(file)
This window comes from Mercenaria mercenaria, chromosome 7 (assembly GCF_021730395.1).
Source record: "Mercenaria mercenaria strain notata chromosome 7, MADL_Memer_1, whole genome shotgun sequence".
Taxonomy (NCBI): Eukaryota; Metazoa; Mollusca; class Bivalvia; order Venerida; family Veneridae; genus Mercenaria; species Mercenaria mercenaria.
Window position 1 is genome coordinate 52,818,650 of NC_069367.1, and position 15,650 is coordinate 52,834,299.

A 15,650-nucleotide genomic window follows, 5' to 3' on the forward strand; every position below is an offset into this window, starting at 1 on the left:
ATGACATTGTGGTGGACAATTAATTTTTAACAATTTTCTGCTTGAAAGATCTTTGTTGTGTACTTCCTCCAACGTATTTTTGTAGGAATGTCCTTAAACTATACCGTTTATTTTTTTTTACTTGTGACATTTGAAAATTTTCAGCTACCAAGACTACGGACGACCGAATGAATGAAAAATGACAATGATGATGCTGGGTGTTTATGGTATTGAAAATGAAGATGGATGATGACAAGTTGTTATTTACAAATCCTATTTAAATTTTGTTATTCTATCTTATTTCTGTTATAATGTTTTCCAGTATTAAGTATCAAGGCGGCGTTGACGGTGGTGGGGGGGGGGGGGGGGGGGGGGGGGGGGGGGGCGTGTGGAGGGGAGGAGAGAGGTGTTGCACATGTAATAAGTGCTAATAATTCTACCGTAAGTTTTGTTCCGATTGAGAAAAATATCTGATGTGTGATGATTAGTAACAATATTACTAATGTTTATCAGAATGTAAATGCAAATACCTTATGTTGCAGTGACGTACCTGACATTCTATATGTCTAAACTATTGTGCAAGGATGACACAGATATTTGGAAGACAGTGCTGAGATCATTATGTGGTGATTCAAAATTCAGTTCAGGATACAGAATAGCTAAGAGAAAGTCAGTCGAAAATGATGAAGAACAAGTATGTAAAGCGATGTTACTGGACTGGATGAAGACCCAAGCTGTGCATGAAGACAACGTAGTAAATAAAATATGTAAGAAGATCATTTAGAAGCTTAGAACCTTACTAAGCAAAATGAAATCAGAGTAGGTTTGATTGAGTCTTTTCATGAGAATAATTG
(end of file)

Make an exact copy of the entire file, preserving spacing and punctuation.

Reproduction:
This window comes from Mercenaria mercenaria, chromosome 7 (assembly GCF_021730395.1).
Source record: "Mercenaria mercenaria strain notata chromosome 7, MADL_Memer_1, whole genome shotgun sequence".
Taxonomy (NCBI): Eukaryota; Metazoa; Mollusca; class Bivalvia; order Venerida; family Veneridae; genus Mercenaria; species Mercenaria mercenaria.
Window position 1 is genome coordinate 52,818,650 of NC_069367.1, and position 15,650 is coordinate 52,834,299.

A 15,650-nucleotide genomic window follows, 5' to 3' on the forward strand; every position below is an offset into this window, starting at 1 on the left:
ATGACATTGTGGTGGACAATTAATTTTTAACAATTTTCTGCTTGAAAGATCTTTGTTGTGTACTTCCTCCAACGTATTTTTGTAGGAATGTCCTTAAACTATACCGTTTATTTTTTTTTACTTGTGACATTTGAAAATTTTCAGCTACCAAGACTACGGACGACCGAATGAATGAAAAATGACAATGATGATGCTGGGTGTTTATGGTATTGAAAATGAAGATGGATGATGACAAGTTGTTATTTACAAATCCTATTTAAATTTTGTTATTCTATCTTATTTCTGTTATAATGTTTTCCAGTATTAAGTATCAAGGCGGCGTTGACGGTGGTGGGGGGGGGGGGGGGGGGGGGGGGGGGGGGGGCGTGTGGAGGGGAGGAGAGAGGTGTTGCACATGTAATAAGTGCTAATAATTCTACCGTAAGTTTTGTTCCGATTGAGAAAAATATCTGATGTGTGATGATTAGTAACAATATTACTAATGTTTATCAGAATGTAAATGCAAATACCTTATGTTGCAGTGACGTACCTGACATTCTATATGTCTAAACTATTGTGCAAGGATGACACAGATATTTGGAAGACAGTGCTGAGATCATTATGTGGTGATTCAAAATTCAGTTCAGGATACAGAATAGCTAAGAGAAAGTCAGTCGAAAATGATGAAGAACAAGTATGTAAAGCGATGTTACTGGACTGGATGAAGACCCAAGCTGTGCATGAAGACAACGTAGTAAATAAAATATGTAAGAAGATCATTTAGAAGCTTAGAACCTTACTAAGCAAAATGAAATCAGAGTAGGTTTGATTGAGTCTTTTCATGAGAATAATTG